My Mother was raised in Dillsboro and put vanilla custard on most all cobblers and apple stack cake. Wish that I had a plateful of stack cake now with custard!!

  • Reply
    February 15, 2013 at 10:46 am

    Oh, my! What a wonderful way to end the week. I can’t wait to try this, that is after I secure some dried apples. Thanks for the recipe!

  • Reply
    Tim Hassell
    February 15, 2013 at 10:37 am

    Looks and sounds delicious! Much fancier and different than the ones I’ve known all my life. I always enjoy your recipes. Every time I fix Granny’s Cobbler my guests love it—they say it’s the best they’ve ever eaten. I always tell them it’s thanks to Granny’s recipe, my friends now call it the “Blind Pig Cobbler”. I’m still going to fix the Arsh potato cake in a sheet pan, just haven’t gotten around to it yet.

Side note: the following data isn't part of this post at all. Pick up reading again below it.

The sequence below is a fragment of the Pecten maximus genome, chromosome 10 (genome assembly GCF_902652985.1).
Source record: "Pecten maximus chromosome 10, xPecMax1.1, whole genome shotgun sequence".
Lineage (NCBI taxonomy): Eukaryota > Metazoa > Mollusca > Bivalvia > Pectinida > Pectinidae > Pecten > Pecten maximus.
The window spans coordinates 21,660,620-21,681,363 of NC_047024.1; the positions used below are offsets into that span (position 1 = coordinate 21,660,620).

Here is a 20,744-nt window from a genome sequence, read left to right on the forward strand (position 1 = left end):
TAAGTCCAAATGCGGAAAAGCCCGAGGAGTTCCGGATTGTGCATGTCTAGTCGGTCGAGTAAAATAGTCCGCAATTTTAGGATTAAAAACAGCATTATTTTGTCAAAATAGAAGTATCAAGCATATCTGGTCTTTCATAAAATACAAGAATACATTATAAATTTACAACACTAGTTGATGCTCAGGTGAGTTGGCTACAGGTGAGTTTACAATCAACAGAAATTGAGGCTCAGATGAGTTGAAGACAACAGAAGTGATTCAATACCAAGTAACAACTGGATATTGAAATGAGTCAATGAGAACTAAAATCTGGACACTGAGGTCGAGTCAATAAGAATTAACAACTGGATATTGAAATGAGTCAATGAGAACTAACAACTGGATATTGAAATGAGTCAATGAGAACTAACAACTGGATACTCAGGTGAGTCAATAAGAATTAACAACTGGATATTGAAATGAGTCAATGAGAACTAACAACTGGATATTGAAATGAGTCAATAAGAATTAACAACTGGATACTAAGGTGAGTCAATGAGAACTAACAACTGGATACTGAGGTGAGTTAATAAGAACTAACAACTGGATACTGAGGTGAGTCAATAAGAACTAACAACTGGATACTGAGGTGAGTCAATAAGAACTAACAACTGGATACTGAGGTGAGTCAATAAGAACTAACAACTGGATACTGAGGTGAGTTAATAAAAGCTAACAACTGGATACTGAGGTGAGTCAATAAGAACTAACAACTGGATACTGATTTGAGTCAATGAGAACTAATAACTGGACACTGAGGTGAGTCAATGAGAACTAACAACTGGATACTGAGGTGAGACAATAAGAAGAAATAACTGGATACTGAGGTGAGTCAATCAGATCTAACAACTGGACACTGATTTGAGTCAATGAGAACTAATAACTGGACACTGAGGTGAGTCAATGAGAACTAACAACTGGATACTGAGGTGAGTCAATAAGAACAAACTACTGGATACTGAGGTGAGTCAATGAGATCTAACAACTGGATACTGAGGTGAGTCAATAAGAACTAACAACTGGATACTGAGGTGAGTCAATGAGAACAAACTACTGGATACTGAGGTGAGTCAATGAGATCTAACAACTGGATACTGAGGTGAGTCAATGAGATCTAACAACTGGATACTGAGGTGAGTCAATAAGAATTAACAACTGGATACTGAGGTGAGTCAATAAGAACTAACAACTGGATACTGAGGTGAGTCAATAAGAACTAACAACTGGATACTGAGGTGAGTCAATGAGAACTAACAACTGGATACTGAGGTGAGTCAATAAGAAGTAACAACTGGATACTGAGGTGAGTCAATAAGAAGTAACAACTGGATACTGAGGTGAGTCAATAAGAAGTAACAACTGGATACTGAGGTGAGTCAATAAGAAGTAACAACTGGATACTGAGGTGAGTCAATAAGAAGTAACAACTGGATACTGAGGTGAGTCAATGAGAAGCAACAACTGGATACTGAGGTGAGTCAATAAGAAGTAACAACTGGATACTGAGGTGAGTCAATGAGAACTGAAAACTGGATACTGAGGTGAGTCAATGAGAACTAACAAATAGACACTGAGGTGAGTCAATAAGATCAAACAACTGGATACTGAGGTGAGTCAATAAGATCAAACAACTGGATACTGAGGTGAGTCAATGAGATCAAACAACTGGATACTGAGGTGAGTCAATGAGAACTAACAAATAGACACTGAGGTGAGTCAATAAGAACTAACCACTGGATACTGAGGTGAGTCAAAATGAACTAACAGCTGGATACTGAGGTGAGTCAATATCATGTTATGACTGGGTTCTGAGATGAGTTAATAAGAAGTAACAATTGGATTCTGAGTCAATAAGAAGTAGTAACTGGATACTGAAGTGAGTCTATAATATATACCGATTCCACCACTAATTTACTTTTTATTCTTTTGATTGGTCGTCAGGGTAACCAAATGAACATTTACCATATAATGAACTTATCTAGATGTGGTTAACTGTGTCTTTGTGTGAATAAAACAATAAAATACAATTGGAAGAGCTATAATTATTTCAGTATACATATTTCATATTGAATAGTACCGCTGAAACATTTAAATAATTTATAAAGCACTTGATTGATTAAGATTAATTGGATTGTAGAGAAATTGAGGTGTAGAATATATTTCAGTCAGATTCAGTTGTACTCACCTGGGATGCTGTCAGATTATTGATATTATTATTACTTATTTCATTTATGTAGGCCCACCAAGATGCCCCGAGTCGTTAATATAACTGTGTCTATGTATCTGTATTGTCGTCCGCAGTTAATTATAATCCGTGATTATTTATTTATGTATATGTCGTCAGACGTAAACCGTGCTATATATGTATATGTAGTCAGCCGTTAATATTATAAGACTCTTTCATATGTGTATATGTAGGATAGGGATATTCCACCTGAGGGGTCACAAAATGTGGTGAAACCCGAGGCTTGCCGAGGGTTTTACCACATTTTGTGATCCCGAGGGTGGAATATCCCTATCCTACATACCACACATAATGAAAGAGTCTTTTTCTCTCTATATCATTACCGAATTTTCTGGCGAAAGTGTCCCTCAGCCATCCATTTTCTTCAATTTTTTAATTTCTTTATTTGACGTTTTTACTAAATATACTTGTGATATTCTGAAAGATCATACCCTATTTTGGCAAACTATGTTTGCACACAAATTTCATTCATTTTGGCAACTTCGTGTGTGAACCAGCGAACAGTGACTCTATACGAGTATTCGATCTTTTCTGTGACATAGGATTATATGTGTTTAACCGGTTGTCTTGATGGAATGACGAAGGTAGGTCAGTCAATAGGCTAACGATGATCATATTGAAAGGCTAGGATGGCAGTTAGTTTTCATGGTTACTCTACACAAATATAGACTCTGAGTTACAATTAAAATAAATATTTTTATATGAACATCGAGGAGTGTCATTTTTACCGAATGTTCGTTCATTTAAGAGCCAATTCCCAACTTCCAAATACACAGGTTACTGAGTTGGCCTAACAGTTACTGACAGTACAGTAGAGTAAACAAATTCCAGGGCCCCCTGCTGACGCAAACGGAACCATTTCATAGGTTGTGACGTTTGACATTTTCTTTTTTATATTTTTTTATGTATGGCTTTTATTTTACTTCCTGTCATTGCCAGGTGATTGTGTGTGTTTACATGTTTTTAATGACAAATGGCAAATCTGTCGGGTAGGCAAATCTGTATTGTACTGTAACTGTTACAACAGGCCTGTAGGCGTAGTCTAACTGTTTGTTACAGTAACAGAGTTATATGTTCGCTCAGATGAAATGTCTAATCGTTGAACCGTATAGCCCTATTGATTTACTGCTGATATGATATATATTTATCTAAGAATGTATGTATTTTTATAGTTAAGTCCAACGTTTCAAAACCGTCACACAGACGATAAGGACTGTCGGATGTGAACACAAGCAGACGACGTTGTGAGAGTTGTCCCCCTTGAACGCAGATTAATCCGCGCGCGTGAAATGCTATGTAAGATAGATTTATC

• Reply
    February 15, 2013 at 8:23 am

    That cake looks and sounds delicious! I am going to have to try to make one of these soon. Wish I had a piece to go with my coffee this morning. Thanks for sharing the recipe.

  • Reply
    February 15, 2013 at 7:51 am

    Could enjoy some of it now to go with this cup of coffee. Sounds delicious and easy to make.Thanks for sharing.

  • Reply
    February 15, 2013 at 7:37 am

    That’s got my mouth watering this morning! I’ll have to look around and see if I can procure some dried apples!

  • Reply
    February 15, 2013 at 6:59 am

    Wow! That looks like one delicious cake, Tipper! Thanks for the detailed instructions. Don’t know if I’d have the courage to try making it myself, but it’s a good reason to dry a lot of apples this coming year!